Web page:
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I don't believe it but this article says different, They say we will catch Europe soon. This I would love to see! What's your opinion on this pretty well thought out article.

http://www.wired.com/news/print/0,1294,38317,00.html

Like they say in Missouri "Show Me"

MYCROFT
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Since none of us have access to the actual report from DataMonitor this is a non-story. Here are some of the show stoppers that have to go poof! before this story has enters the relm of credibility:

1) Receiving party pays
2) Tower of babble of cellular standards
3) TV stations own spectrum needed by telcoms for 3G
4) Coverage sucks in the most important markets during
periods of heavy usage
5) Unlike SMS with Europeans and Asians, there is no
significant pre-existing behavior pattern for
Americans using first generation mobile wireless
data services. People forget, SMS is the training
ground for subsequent mobile wireless data services.
Remember, every month 10,000,000,000 SMS messeges
are flowing across GSM networks.

I have to stop now. My head hurts just thinking about this crap.

-dugla



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I agree, Mycroft. That article wasn't really helpful, since it didn't say anything about how U.S. companies will overcome the barriers they face, specifically:

* The difficulty in auctioning off more spectrum for 3G use.

* The traditions in the US of wireline, as opposed to wireless, Internet access. People already wired through their PCs may not rush to wireless the way they have in Japan, where wireless web access may be their only web access.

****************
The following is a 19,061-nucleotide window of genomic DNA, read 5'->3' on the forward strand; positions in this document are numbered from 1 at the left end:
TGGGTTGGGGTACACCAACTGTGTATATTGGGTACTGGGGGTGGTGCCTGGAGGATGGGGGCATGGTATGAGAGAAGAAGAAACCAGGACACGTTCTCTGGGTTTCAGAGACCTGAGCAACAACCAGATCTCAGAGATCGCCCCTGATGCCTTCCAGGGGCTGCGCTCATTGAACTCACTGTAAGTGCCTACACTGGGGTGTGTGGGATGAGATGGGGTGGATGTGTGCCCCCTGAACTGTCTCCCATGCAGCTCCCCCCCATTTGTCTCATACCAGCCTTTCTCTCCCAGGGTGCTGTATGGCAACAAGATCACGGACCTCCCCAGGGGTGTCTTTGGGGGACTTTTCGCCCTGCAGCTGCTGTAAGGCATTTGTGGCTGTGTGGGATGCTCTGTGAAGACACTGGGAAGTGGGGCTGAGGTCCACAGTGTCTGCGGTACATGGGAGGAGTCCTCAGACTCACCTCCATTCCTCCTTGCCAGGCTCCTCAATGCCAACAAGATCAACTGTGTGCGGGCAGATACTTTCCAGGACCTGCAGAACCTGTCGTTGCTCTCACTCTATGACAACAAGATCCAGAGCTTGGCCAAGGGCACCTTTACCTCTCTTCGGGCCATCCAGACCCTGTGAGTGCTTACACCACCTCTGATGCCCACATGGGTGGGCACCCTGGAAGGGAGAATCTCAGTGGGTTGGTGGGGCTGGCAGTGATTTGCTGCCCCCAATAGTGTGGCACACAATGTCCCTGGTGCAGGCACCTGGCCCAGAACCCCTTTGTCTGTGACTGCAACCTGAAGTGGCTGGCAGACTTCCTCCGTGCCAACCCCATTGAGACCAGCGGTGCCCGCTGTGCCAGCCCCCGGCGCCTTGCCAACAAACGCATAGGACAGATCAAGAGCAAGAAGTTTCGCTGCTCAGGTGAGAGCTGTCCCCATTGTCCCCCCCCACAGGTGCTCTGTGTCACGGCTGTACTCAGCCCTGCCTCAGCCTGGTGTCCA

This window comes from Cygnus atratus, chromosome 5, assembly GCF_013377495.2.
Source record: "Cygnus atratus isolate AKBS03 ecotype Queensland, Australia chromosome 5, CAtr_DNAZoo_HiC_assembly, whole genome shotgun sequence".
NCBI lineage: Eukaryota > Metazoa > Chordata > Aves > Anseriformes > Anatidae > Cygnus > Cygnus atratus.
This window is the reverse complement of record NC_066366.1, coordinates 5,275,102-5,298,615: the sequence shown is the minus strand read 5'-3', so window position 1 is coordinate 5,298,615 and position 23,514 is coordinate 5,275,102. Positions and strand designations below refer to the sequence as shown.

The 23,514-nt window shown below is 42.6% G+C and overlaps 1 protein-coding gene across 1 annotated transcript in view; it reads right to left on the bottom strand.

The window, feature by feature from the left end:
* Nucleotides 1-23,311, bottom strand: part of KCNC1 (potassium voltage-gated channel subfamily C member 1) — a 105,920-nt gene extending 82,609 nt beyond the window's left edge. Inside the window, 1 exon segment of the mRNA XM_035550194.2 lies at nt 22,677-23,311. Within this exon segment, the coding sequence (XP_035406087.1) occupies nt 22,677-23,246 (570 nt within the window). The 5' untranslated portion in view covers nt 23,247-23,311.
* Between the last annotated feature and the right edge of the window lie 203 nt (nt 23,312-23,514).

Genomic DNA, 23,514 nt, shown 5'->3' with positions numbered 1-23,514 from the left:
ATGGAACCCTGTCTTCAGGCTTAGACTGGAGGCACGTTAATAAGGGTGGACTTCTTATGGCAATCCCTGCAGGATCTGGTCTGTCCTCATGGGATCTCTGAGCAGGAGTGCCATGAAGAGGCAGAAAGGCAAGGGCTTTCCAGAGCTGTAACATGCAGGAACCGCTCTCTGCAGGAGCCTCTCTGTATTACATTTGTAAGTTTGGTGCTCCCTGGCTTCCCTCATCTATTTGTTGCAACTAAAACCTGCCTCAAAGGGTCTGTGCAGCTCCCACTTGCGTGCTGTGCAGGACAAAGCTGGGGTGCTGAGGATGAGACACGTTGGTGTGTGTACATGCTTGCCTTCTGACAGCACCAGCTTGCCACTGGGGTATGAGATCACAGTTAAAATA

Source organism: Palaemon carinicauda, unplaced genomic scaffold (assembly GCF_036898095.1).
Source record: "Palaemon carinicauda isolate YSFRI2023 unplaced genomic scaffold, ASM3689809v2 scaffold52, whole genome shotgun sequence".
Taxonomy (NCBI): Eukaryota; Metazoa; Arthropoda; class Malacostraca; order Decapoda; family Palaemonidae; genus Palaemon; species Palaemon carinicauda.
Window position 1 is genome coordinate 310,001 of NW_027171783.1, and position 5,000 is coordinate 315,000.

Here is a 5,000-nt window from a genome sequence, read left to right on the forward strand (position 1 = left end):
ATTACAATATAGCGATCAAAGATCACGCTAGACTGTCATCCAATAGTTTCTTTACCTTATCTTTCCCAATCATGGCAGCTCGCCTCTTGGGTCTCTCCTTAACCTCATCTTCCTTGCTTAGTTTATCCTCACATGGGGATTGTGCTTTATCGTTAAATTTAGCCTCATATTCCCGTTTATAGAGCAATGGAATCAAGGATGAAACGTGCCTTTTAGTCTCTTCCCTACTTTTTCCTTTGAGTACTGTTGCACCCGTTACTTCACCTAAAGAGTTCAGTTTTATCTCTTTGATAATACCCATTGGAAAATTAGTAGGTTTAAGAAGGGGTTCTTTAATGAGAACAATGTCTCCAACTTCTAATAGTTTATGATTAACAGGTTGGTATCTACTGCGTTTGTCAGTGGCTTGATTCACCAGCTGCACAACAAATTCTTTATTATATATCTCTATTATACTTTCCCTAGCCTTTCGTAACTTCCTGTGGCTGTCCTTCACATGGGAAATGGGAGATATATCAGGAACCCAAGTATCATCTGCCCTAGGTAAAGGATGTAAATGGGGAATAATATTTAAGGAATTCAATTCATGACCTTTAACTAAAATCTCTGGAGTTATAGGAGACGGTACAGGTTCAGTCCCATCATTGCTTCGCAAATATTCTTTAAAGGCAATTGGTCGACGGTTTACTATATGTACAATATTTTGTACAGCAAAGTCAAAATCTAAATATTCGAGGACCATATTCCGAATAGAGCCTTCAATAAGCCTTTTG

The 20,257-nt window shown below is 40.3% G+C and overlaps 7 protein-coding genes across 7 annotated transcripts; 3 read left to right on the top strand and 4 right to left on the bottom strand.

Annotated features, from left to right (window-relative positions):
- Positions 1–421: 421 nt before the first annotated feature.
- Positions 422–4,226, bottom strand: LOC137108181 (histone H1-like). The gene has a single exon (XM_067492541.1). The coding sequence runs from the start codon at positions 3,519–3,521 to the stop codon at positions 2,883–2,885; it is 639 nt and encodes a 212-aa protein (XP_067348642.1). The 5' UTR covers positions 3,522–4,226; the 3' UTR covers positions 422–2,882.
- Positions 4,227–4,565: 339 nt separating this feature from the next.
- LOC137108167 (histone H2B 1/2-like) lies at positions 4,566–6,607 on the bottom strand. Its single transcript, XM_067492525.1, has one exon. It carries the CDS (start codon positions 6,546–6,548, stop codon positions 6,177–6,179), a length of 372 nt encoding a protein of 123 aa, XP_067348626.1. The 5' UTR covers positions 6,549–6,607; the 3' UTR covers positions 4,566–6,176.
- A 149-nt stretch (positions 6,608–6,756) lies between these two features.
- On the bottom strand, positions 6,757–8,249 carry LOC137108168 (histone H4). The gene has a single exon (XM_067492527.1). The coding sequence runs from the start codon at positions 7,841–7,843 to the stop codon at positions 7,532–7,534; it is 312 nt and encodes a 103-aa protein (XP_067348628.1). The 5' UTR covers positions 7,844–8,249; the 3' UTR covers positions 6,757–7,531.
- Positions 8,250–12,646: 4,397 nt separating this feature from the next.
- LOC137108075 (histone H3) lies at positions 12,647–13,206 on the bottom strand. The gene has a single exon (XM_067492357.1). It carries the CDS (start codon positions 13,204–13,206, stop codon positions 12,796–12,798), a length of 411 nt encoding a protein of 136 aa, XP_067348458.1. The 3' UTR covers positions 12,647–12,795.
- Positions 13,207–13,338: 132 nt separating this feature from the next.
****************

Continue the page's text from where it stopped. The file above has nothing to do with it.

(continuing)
Those are just the first two that come to mind, but I would have liked to have seen some discussion of those kinds of things.

Chris
TMF RFK
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Whoops -- next time I'll make sure someone hasn't already made the same points before I post. :-)

Thanks, dugla.

Chris
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Since none of us have access to the actual report from DataMonitor this is a non-story. Here are some of the show stoppers that have to go poof! before this story has enters the relm of credibility:

I agree that these are significant problems, but I also think that they may be solved over the next 2 years.

1) Receiving party pays

This is a major problem when the cost per minute is relatively high, but if it falls enough, then it may cease to be a problem.

2) Tower of babble of cellular standards

This is probably the worst problem of all because all the investment in infrastructure will eventually have to be scrapped as people demand access to the new services. (which cannot be supported by the old networks) AT&T Wireless is one of the major losers here.

3) TV stations own spectrum needed by telcoms for 3G

I hope the FCC can solve this problem somehow or find other spectrum at higher frequencies for 3G.

4) Coverage sucks in the most important markets during periods of heavy usage

Yes, this is particularly bad in New York City !

5) Unlike SMS with Europeans and Asians, there is no
significant pre-existing behavior pattern for
Americans using first generation mobile wireless
data services. People forget, SMS is the training